• ROBOTIC BUILDING (RB)


    Robotic building implies both (A) physically built robotically augmented environments and (B) robotically supported building processes, whereas reconfigurable, robotic environments incorporating sensor- actuator mechanisms that enable buildings to inter-act with their users and surroundings in real-time may require design to production, assembly, and operation chains that may be (in part or as whole) implemented by robotic means.

    Movie 1: Reconfigurable apartment developed by Hyperbody with MSc 2 students and industry partners (Pop-up Apartment, 2013)


          (A) Robotic buildings are physically built environments consisting of building components with embedded robotic devices. Such robotic building components exhibit behaviors that follow simple rules in order to satisfy structural, climatic, or spatial requirements and build collectively a dynamic, intelligent environment. For that purpose, components are tagged and incorporate information regarding inter al. their design, structure, materialization, production, assembly, and operation. Furthermore, they are equipped with sensors and actuators that enable them to not only perceive but also act on their surrounding environment. This ability to act may imply physical such as geometrical, material, or sensorial transformation and reconfiguration.
          (B) Robotically supported building processes, focus on processes only, namely on, seamless, computer-numerically controlled (CNC) and robotically supported design to production and operation processes enabling implementation of buildings from con-ceptualisation to use. Such processes may require modelling, simulation, and produc-tion environments facilitating collaboration and exchange not only between humans but also between robots and humans.
          This research aims to indicate necessary steps to be taken in order to establish CNC and more specifically robotically supported, seamless architectural design to pro-duction and use processes. The assumption is that such processes require simulation and testing at 1:1 scale in a design to operation robotic laboratory with a mobile, flexible, and extendable configuration allowing for a range of different architectural design to production experiments at 1:1 scale to be implemented.

    Movie 2: Wire cutting robotic fabrication of 1:1 prototype implemented with ABB robots at Hyperbody (Feringa et al., 2012)


    Several groups within EU and US are currently exploring architectural robotics and robotic production by means of sensor-actuator technologies as well as robotically supported fabrication and assembly but no integral approach has been yet conceived or drafted. An integral approach implies that architectural design to production and opera-tion chains require all systems from structure to climate control, furnishings, appliances, and equipment to be considered. This research aims, therefore, to establish a novel CNC and robotically supported design to operation process that takes all phases from design to operation into account. The assumption that such processes enable en-ergy- and material- efficient, customized, multi-material, free-formed, diverse, and opti-mized building, will be tested and presumably validated by (1) developing a design to operation framework for on-site human robot collaboration, and (2) robotically building a 1:1 small volume multi-functional, hybrid architectural structure.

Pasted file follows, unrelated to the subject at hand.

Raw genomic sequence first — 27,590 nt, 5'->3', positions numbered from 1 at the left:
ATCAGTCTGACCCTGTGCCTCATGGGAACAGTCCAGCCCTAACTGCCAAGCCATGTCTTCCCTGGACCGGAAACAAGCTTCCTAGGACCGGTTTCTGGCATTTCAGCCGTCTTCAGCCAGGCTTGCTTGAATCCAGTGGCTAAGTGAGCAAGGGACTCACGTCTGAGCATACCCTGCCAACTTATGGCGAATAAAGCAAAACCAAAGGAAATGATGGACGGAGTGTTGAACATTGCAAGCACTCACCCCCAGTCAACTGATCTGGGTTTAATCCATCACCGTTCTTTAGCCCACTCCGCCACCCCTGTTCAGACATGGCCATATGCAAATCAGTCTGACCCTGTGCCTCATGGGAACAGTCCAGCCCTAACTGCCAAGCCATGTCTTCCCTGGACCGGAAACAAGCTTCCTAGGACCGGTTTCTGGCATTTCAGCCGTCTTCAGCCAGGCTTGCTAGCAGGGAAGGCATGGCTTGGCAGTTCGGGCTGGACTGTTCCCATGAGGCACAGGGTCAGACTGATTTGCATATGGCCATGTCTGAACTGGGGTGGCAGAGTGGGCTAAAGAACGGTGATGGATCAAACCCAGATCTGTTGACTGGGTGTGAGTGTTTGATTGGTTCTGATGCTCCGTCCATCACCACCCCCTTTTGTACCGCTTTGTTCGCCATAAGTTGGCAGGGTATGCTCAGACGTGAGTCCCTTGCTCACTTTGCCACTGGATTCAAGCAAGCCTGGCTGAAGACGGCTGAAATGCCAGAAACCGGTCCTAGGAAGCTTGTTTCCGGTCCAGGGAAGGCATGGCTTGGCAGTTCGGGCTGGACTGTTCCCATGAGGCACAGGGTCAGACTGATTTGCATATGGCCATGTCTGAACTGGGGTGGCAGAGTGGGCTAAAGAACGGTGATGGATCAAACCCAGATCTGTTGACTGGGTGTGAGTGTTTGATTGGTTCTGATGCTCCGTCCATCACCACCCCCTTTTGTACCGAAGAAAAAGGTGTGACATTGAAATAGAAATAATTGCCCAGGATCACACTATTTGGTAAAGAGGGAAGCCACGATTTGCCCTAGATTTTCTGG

Movie 3: Robotic additive manufacturing explored with ABB demo-robot within the Scalable Porosity workshop

     

    The workshop Scalable Porosity (2014) focused on developing design to production methods for introducing porosities at different scales, ranging from micro levels, as material systems, to macro levels as spatial and architectural configurations. The aim was to develop material patterns that by additive layering will generate variable porosities. In principle, these patterns may address a range of scales, where voids may vary in ranges of, to the building scale, where voids may vary in ranges of meter, indicating inhabitable spaces. Due to production process constraints within this exercise, the focus has been on porosity ranges from millimetres to centimetres achieved by means of robotic material deposition.

    Figure 1: Fragment of urban furniture (1:1 scale) structurally optimized and robotically 3D printed at Hyperbody (2015)

    The MSc 2 studio Continuous Variation (2015) focused on developing a series of purposeful, performative and informed Design-to-Robotic-Production (D2RP) processes that were designed and tested by developing a one-to-one building prototype. The prototype was part of the design project (http://re.hyperbody.nl/index.php/Msc2RDP:frontpage) for a student-housing cluster.

     

    In order to develop a coherent D2RP system specific to each project, the first step was to implement methods for form finding derived from the innate characteristics of the materials. This part of the design was implemented as a parametric strategy to define the porosity at architectural (macro) scale to fulfill functional and formal requirements. Furthermore, in order to achieve the material (micro) porosity level, a finite element method for material distribution optimization was implemented on fragments of the designed structures. The optimization also considered local and global load and support conditions.

     

    Figure 2: Subtractive D2RP material, component, and building scale explorations

    The structural optimization routines enabled mapping stress lines and point cloud on the macro geometry, which allowed generation of structurally informed porous patterns. This implied that porosity at macro, meso, and micro scale were implemented by mapping light, ventilation, and structural needs onto the geometry.

     

    Figure 3: Volumetric wire cutting and milling (with linear and circular paths) for subtractive D2RP